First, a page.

We're deep into auction season right now, which means we're deep into reports about what happened at those auctions. At the heart of those reports is a perennial tension: they generally compare apples with oranges, when they contrast a work's price with its pre-sale estimate. Here, for instance, is the NYT on last night's Sotheby's sale of post-war and contemporary art. The auction included big names like Warhol, Richter, and Twombly:
Only one bidder went for “Self-Portrait (Fright Wig)” from 1986, estimated at $12 million to $18 million; it went for $11.3 million… “Abstraktes Bild,” a vibrant red 1991 painting estimated at $15 million to $20 million, sold to an unidentified collector for $21.4 million… [the Twombly drawing] was expected to bring $3 million to $4 million. It sold for $5.2 million.
Similarly, Bloomberg Businessweek is reporting that "A bronze spider by Louise Bourgeois mounted on the wall later sold for $7.1 million, $1 million more than its high estimate," and that "Judy Garland’s silkscreen sold for $1.2 million, slightly above its low estimate of $1 million".
The problem here is that the estimates are for the hammer price, while the final sale prices quite properly include the buyer's premium added on by Sotheby's. So, did the Richter, which was estimated at $15 million to $20 million, actually exceed its high estimate when it sold for $21.4 million? Did that Judy Garland silkscreen actually beat the low estimate when it sold for $1.2 million?
To answer these questions, all you need to do is turn to Fusion's GAVEL calculator.
Select "Sotheby's New York", and plug in the $21,445,000 sale price for the Richter, and you'll find that the hammer price was actually $19 million: within the estimate, not above it. Similarly, the $1,205,000 paid for the Judy Garland silkscreen only met, and did not beat, the $1 million low estimate. And while the $7,109,000 paid for the Bourgeois spider was indeed above the $6 million high estimate, the hammer price of $6.2 million was only $200,000 above the estimate, rather than $1 million above the estimate.
All of which means that much of the reporting on auctions is inaccurate in important ways. If an auction house puts its chips on the table by setting an estimate for how much a work of art will be hammered down for, then reporters should not tilt the scales in favor of the house by then comparing the total price paid to the estimate for the hammer price.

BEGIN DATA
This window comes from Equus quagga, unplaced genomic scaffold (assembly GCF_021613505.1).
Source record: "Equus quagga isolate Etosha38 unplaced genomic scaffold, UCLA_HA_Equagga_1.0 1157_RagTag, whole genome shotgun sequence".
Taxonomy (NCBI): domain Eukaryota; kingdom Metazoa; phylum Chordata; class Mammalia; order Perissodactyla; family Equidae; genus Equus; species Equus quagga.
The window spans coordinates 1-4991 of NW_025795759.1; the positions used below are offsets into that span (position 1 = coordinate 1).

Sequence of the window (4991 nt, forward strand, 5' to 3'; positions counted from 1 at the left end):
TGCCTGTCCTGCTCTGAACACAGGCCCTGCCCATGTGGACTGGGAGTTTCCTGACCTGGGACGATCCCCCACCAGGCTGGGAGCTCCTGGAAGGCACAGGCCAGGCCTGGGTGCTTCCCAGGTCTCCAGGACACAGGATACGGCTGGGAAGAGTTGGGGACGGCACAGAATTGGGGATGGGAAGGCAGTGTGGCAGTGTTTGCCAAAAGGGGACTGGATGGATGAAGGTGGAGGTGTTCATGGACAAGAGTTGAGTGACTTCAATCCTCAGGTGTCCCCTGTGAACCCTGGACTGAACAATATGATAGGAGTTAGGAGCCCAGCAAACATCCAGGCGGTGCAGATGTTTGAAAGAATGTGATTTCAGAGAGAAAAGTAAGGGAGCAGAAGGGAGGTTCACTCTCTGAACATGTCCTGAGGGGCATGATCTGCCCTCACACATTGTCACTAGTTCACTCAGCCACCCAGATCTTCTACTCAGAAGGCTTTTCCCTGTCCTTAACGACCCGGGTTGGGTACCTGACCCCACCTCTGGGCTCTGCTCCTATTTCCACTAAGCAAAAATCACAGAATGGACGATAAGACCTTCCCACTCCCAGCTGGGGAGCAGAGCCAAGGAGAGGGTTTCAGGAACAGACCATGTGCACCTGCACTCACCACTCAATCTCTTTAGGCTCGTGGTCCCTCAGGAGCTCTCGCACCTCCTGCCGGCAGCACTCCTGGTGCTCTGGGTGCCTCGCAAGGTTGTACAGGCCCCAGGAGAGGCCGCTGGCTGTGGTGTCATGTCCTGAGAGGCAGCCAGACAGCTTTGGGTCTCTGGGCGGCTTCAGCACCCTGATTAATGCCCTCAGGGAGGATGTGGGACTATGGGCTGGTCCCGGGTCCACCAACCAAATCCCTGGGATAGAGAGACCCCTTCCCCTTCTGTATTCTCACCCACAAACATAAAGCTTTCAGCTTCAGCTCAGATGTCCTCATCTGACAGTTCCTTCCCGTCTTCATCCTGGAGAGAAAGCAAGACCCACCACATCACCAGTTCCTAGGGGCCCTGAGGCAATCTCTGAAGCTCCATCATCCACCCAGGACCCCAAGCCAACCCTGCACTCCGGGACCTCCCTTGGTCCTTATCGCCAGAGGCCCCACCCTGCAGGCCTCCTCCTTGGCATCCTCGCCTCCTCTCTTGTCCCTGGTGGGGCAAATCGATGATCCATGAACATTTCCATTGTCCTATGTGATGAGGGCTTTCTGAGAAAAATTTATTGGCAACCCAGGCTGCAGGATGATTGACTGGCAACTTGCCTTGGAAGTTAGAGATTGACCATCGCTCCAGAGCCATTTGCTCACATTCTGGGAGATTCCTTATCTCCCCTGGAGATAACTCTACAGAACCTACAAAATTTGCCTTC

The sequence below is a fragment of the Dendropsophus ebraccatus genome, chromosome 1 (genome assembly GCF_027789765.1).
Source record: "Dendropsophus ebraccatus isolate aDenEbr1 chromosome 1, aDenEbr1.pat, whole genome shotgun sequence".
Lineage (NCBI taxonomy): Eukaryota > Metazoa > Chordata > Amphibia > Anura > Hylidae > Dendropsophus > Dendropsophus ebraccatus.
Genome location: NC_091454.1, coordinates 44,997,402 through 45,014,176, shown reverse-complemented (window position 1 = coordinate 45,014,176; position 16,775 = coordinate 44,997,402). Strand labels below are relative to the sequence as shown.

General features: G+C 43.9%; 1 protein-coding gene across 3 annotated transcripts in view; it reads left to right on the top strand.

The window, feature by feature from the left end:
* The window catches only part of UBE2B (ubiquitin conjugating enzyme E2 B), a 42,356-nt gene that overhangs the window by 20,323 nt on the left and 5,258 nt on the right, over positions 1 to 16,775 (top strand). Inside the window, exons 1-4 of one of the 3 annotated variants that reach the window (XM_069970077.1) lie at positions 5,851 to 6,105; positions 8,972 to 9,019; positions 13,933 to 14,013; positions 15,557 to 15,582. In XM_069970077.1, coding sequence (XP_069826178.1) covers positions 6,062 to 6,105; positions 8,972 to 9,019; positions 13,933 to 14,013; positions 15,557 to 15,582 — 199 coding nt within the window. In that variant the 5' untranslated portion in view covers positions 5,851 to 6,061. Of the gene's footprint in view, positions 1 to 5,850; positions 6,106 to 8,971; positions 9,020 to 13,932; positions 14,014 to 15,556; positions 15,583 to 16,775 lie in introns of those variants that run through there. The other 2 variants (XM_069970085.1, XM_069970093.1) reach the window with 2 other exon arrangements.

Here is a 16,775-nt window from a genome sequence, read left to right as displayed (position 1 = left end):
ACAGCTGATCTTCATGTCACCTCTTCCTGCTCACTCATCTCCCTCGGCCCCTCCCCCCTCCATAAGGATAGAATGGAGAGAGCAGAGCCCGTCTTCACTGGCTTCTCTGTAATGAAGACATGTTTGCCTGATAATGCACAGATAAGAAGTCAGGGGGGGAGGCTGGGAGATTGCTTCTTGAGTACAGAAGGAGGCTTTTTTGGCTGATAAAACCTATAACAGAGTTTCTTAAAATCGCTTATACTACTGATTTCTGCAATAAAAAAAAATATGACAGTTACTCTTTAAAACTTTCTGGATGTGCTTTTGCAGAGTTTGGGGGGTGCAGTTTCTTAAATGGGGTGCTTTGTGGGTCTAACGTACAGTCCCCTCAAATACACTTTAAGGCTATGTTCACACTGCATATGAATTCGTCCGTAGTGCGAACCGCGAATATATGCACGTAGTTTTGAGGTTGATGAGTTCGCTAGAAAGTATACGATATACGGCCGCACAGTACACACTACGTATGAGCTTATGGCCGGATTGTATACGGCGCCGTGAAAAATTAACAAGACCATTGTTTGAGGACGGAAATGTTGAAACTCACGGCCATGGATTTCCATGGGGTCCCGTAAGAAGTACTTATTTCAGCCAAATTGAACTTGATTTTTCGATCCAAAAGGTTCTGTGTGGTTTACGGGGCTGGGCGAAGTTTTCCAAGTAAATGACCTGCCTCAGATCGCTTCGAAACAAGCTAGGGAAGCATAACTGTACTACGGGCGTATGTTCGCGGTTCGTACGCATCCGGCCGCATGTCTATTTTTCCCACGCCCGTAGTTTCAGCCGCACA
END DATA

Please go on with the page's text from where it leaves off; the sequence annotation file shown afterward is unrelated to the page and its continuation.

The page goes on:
Instead, they should treat all hammer prices equally. If a Warhol self-portrait is hammered down for $10 million, then it is absolutely correct to convert that hammer price into a total price paid of $11,365,000. But if you're converting final hammer prices, you should convert all hammer prices, including estimates. So the hammer-price estimate, for that painting, of $12 million to $18 million, works out as a real-world estimate of $13.6 million to $20.3 million.
Reporters haven't done this in the past, because converting a hammer price to a final sale price is hard. The official estimate is sitting in front of them, and of course the auction house will do the final sale price conversion for them. But the auction house won't convert the hammer price, and therefore the reporter won't do that either. The GAVEL tool, however, changes things: it's very easy to plug in any estimate and convert it into real dollars.
The reader would be better served, as a result. No longer would you read something like this:
For the past several seasons, the German artist Gerhard Richter has been a major presence at auction, with mixed results. At Sotheby’s, however, “Abstraktes Bild,” a vibrant red 1991 painting estimated at $15 million to $20 million, sold to an unidentified collector for $21.4 million.
Instead, you'd read something like this:
For the past several seasons, the German artist Gerhard Richter has been a major presence at auction, with mixed results. At Sotheby’s, however, “Abstraktes Bild,” a vibrant red 1991 painting estimated at $17 million to $22.6 million, sold to an unidentified collector for $21.4 million.
More accurate, more helpful. Let's hope it catches on!